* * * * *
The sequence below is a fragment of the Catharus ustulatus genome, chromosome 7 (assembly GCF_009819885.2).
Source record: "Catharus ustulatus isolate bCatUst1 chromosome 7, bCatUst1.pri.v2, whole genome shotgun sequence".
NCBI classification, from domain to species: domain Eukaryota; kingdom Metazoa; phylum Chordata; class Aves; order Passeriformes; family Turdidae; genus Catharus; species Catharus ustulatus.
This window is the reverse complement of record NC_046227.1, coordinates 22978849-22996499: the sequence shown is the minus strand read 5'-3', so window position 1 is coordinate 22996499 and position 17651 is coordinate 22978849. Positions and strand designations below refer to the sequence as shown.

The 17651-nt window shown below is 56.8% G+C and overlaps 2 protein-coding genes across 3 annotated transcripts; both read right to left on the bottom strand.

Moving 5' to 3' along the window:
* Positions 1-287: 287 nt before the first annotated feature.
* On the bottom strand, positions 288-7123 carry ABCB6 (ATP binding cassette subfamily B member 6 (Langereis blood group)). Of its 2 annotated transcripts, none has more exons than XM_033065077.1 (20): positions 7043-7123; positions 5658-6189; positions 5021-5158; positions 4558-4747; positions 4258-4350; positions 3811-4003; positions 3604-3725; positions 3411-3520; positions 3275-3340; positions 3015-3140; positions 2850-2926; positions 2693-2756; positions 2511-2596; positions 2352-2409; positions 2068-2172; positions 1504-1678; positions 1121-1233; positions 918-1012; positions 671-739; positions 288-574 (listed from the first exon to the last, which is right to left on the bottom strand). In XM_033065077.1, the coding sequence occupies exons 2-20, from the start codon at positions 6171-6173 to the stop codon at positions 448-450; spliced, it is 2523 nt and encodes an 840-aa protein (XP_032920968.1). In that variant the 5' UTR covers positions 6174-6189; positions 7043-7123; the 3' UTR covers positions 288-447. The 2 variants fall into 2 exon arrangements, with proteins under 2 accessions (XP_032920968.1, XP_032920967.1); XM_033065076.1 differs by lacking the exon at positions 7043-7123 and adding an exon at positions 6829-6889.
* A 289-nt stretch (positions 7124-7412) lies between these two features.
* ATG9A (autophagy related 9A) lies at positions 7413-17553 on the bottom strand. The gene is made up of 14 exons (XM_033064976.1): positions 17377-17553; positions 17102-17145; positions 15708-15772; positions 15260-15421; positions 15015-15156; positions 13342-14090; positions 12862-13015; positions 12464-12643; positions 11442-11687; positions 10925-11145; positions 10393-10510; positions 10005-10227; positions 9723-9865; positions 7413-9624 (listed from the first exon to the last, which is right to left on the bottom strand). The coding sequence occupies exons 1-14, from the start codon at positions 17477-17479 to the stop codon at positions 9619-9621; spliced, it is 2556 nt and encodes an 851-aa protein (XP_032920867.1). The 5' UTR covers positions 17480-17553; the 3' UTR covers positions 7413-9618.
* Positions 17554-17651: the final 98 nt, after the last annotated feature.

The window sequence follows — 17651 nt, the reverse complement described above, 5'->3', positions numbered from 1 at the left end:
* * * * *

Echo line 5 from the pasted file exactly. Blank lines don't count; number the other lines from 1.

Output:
The 17651-nt window shown below is 56.8% G+C and overlaps 2 protein-coding genes across 3 annotated transcripts; both read right to left on the bottom strand.